The Big Short Beasties
The Big Short was kind of funny, kind of sad, all terrifying if you stop for a minute to contemplate the ‘Beasts of Banking.’
Please go to the review in the Times (URL below) so I do not have to make the slightest effort to describe the content of this film. I’ll just say that it’s a comedic docudramatic account of how a lot of mediocre but very greedy people in every branch of banking and real estate brought a lot of the financial world and by default a lot of real people to their knees…and how a few smart and maybe slightly less flawed guys saw it about to happen and made a ton, a Ton, a TON of money with their foresight—and felt a bit sad about it.
It really is an odd film, not exactly a story like Wolf of Wall Street, with a ‘main character’; here money is the main character and it has a perverse sense of humor. One of those films you can just as well watch on the small screen. But good.
So I posted a review of Spotlight which I might have called ‘Beasts of the Church’ but since then I’ve watched The Big Short and Beasts of No Nation. I could have just written one big post called ‘Beasts’ as they are everywhere.
Fantastic flicks. Movies of magnitude. Fabulous films. All of the above. Both of them. But in one there are some bad guys, in the other a bad and complicit society. Or maybe both in both.
Beasts of No Nation is really a powerful moving important film. It has history—contemporary history and politics—think ego-maniacal Trump and religious-fanatic Cruz in a hot climate gathering their minions of poor, displaced, uneducated youth (and grown-ups who should know better) and lots of available weapons and don’t think for a minute it would be any different right here in river city.
I gather the story is based on Sierra Leone’s endless civil/warlord war and maybe on the Lord’s Resistance Army in Ghana. It’s especially horrific because of the use of children as soldiers/killers but as I write this I wonder why that is somehow more horrible than what is happening to the children of Syria and Iraq and Afghanistan as they’re brutalized and starved and left without families or homes or education. The problem is when I start thinking about one hideous miscarriage of justice there are always ten or a hundred more to weigh in on the more-or-less horrible scale.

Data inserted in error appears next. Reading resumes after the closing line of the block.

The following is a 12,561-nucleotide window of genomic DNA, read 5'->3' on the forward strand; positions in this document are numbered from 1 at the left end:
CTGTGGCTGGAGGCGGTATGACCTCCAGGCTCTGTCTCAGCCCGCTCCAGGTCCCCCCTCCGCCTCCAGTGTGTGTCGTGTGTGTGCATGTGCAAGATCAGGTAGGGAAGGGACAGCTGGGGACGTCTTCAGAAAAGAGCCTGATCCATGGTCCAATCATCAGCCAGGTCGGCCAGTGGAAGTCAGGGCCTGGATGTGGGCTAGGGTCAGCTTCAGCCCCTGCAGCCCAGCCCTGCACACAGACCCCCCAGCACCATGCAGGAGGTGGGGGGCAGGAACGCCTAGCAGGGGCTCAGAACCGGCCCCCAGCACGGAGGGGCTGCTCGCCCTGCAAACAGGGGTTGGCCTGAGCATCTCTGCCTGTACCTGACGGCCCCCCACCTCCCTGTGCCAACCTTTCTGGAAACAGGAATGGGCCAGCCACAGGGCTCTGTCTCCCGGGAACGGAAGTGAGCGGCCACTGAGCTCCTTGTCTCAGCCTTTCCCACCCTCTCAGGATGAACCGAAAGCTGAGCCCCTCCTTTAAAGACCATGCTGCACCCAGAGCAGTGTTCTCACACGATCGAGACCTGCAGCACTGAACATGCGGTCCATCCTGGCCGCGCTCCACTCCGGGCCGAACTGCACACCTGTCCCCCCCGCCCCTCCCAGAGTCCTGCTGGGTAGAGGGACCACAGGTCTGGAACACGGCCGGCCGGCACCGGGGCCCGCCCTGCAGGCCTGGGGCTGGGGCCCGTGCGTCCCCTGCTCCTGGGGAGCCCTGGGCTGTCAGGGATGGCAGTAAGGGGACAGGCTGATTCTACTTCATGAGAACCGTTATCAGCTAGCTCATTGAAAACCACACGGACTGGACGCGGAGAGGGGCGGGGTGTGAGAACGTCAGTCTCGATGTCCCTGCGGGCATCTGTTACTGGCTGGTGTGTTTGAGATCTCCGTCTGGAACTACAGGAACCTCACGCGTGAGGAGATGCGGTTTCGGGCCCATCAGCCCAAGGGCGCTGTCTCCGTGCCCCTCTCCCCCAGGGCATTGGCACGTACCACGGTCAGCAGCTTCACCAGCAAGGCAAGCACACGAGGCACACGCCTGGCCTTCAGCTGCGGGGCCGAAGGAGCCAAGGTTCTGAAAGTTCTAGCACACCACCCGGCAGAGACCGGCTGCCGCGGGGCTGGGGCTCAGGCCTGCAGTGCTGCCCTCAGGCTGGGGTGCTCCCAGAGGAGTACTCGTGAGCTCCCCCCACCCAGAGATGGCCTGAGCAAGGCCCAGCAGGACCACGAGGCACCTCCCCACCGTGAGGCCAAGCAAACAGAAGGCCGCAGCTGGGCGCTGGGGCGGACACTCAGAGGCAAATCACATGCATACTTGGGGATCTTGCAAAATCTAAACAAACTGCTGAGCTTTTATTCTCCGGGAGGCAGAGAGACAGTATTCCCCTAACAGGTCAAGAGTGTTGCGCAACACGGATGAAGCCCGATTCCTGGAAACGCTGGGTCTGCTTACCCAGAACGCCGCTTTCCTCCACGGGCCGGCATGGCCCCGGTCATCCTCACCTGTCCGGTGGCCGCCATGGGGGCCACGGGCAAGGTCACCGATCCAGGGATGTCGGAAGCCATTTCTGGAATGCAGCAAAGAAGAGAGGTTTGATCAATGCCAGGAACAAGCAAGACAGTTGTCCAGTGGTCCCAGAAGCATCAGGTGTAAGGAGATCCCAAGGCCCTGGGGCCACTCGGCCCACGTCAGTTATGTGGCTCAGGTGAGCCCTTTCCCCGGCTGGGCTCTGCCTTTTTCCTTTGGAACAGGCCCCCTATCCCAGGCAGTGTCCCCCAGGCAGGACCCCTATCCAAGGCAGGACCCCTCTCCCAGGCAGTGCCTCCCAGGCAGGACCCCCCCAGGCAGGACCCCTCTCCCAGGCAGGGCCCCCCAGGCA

Focus then on the absolutely tough and brilliant performance by Idris Elba as the commandant with his army of disadvantaged children. Obviously the commandant is a bad guy so how is it Elba makes him bad—very bad—and believable—well that might not be so hard since very bad guys abound—but also sympathetic or do I mean empathetic? I don’t find the commandant unbelievable nor do I believe at heart there’s not a bit of humanity/caring/empathy of his own left. I almost care about him too. Well I do. Some. So that is a performance people. And why Elba isn’t one of the nominees makes me believe the Academy is flawed, a lot, just as so many people are saying. Idris Elba is simply such an amazing actor he could play an insurance salesman that you cared about… There I’ve said it …that’s how good he is.
I think I’ll save The Big Short for an evening think and wine
My Mad Max
Max as she was ever-so-fondly known (the memory of why I named her Mad Max is lost to time) was the world’s smartest and most beautiful dog. I loved her dearly and she was my very best traveling companion (Teresa, you are next best…).
If I had her to rename I’d probably call her Furiosa after Charlize. About Mad Max Fury Road. The new Mad Max is not a movie I would usually see. I was however in Grand Rapids, Minnesota this summer with Robert and Marsha and, wanting to go to the show (as we called movies/films back in the day), it turned out the only halfway seeable prospect was…the new Mad Max. And now that it’s been nominated I am so happy to have gotten it out of the way early.